General Best Practices for Coach Employees

We are in an exciting time for coaching and development. Gone are the days where you get feedback once a year in an annual performance review because many businesses are now opting for lightweight, engaging, and effective coaching and development tools like Limeade Listening Coach.


But it is not always easy to change decades-old management processes, so read on for a few best practices to help you as an employee transition to real-time, feedback-based coaching and development practices.



1. Make sure your 1-on-1 is scheduled with your Manager

A great manager-employee relationship is built through amazing conversations.  Limeade Listening 1-on-1 helps you prepare for those conversations.  If you do not see a 1-on-1 scheduled with your manager in Coach, you will want to reach out to them to set up a 1-on-1 with you.  Once they have scheduled your 1-on-1, you will receive a structured update, delivered to your inbox, 48 hours prior to your 1-on-1.

This is your opportunity to ensure that both you and your manager are prepared for your 1-on-1 together.  It is a time for you to reflect on what you are proud of, the challenges you face where you could use a little help, and the people around you that are also completing amazing feats that your manager should know about. 

2. Write great goals


The best way to grow your career is to start one goal at a time.  By having clear goals, you and your manager will be set up for better conversations in your 1-on-1’s.  


The best goals are SMART.  They are specific, measurable, achievable, relevant, and time-bound. They clarify objectives so there are no questions about what success looks like. 


Goals should be written SMART as often as possible so there is no ambiguity. As an employee, you are likely to have a few team goals from your leaders. These goals are designed to ensure the success of the company, but you also should have some personal goals to track progress towards your own career objectives. Personal goals can be anything from developing a skill to completing a project. Make sure your personal goals are also SMART and work with your direct manager to set these objectives. 


Goals become more powerful when aligned with company goals.  When you create a goal, you should see options to tag a company goal to your personal goal.  If you do not see company goals available, contact your Limeade Listening administrator to get yours added today.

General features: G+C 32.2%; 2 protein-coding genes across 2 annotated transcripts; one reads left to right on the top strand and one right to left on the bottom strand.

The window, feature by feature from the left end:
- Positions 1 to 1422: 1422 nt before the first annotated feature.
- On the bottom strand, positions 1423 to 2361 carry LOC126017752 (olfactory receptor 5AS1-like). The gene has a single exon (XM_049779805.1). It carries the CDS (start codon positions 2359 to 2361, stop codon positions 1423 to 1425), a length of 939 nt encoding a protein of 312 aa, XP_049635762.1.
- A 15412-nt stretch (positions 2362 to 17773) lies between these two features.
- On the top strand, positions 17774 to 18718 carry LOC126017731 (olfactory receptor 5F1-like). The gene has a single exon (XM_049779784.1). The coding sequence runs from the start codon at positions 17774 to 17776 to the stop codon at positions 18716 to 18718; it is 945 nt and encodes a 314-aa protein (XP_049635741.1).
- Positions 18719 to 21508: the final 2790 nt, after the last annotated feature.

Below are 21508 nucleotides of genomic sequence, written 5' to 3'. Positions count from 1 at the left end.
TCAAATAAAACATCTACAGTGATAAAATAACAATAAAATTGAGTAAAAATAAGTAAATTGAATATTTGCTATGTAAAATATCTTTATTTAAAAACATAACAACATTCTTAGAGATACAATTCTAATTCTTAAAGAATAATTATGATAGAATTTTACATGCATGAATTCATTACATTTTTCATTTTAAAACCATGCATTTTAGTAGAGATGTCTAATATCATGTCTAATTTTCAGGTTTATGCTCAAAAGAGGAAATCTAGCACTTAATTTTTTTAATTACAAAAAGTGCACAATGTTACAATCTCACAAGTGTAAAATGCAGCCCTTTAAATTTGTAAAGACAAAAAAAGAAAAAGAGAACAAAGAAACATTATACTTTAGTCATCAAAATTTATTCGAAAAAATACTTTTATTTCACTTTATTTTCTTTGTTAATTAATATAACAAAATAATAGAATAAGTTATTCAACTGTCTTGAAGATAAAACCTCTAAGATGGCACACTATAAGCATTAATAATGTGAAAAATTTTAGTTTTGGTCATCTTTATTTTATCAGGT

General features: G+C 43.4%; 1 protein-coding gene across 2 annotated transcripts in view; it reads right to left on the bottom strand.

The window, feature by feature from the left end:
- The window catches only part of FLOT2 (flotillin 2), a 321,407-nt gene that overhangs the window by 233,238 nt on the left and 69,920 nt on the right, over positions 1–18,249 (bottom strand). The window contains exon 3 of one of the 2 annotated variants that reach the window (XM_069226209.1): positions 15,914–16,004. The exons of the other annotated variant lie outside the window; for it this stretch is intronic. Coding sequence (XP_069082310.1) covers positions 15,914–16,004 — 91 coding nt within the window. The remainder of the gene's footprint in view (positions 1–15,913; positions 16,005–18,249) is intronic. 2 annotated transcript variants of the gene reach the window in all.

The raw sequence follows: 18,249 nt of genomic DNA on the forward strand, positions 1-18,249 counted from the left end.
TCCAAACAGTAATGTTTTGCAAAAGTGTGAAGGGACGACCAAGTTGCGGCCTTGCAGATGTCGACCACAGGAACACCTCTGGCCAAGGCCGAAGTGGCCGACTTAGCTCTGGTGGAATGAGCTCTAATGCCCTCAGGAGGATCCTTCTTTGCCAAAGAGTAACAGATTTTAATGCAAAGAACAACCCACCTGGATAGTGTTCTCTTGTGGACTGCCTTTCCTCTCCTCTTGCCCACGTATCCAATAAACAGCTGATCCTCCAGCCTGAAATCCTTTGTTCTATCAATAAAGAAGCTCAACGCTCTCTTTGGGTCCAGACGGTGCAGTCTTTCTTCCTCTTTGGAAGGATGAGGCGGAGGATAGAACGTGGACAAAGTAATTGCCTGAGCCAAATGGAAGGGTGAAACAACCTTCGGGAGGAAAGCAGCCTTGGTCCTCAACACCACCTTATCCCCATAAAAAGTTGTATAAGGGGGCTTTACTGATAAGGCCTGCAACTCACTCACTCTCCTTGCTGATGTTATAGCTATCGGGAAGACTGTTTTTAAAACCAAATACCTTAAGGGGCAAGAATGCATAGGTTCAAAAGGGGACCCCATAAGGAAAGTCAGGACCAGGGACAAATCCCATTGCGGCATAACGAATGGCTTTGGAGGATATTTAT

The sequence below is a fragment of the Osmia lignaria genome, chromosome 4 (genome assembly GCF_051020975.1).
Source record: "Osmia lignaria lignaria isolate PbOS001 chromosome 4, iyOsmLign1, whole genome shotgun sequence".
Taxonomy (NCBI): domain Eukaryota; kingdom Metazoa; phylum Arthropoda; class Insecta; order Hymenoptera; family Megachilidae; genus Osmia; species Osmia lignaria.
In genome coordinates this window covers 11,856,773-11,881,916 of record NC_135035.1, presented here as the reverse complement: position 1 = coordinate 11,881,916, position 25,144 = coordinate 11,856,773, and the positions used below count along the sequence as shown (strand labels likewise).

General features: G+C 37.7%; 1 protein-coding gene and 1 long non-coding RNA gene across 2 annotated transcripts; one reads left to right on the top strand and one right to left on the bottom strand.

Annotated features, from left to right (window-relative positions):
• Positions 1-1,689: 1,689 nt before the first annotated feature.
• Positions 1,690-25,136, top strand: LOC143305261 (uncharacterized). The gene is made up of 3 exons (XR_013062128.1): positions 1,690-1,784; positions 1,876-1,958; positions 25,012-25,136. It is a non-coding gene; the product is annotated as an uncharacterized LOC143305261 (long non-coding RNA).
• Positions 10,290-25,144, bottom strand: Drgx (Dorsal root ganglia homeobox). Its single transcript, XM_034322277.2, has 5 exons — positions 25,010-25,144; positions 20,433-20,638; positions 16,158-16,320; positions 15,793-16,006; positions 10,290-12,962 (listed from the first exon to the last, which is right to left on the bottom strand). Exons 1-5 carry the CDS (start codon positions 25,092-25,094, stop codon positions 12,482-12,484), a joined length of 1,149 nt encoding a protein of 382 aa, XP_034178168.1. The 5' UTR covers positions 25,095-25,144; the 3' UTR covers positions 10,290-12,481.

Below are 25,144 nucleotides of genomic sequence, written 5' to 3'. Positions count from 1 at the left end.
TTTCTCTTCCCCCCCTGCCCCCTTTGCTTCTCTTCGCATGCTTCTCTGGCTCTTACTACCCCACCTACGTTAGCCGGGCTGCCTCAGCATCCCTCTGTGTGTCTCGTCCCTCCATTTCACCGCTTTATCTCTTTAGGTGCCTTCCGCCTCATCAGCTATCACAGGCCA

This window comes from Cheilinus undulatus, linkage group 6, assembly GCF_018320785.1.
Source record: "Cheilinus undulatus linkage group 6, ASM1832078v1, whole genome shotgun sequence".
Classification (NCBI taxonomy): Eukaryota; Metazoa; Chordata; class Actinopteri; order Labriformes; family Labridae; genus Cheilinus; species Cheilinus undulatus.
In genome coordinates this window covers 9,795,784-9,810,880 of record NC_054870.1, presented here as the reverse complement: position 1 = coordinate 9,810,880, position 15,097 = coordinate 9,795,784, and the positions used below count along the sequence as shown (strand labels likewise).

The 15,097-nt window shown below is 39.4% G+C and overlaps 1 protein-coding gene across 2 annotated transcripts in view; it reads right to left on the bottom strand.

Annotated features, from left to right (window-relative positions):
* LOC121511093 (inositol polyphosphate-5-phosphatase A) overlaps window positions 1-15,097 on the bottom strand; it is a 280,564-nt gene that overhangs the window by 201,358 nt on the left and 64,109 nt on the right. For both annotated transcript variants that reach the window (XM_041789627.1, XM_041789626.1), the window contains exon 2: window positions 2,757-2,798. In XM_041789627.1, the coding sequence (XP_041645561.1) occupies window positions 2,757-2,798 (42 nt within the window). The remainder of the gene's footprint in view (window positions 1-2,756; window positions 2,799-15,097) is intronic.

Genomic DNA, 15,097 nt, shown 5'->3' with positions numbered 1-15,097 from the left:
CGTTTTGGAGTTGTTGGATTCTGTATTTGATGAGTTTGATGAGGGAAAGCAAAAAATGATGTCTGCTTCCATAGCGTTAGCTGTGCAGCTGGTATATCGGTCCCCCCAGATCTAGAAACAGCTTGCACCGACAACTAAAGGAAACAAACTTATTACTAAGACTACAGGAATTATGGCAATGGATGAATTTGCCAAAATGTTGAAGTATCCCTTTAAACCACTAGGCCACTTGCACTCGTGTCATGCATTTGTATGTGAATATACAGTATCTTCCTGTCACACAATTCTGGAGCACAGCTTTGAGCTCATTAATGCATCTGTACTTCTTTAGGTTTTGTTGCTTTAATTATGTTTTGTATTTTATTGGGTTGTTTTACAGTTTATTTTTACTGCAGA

SMART goal example

Increase sales: This goal is not:


  • Specific (Increase sales by how much?)

  • Measurable (Is success considered any sort of increase or is there a specific target you want to hit?)

  • Achievable (Can you increase sales? What will you do to get there?)

  • Time-bound (When should I see results?)

  • The user is left with a lot of questions surrounding this goal.


Increase sales of Products X, Y, and Z by 12% by the end of Q3 2023: This goal is:

  • Specific (products X, Y, and Z)

  • Measurable (12%)

  • Achievable (I will trust this target is within the employee's skillset)

  • Relevant (this is most certainly applicable to employees in a sales role)

  • Time-bound (end of Q3 2023)


3. Set aside 8-10 minutes per evaluation cycle


Timeboxing is a term used in agile software development which means putting strict time boundaries around an activity. When the time limit is up, you finish working whether you are done or not. When you set a time box, you are more motivated to finish tasks efficiently because you know you are working against a clock.


When using Limeade Listening Coach, only allow yourself 8-10 minutes each cycle to prepare for your 1-on-1. This limitation will motivate you to work quickly and efficiently to document your work and build out your performance portfolio without wasting too much time of your day


4. Get feedback


Another great way to continually improve is through qualitative feedback provided by people you work with. Use Coach's 360 Feedback tool to request feedback from colleagues, cross-functional partners, clients, and external parties to get their thoughts on how you can improve. 


5. Take notes!


Before, during or after your 1-on-1’s you have the ability to take notes.  You can add in shared notes your manager will see memorializing your meeting or you can add in private notes for your eyes only.  The great thing about Coach is your manager can also do the same, thus ensuring you both are on the same page at all times.  When it comes to review time, Coach aims to ensure there are no surprises. 


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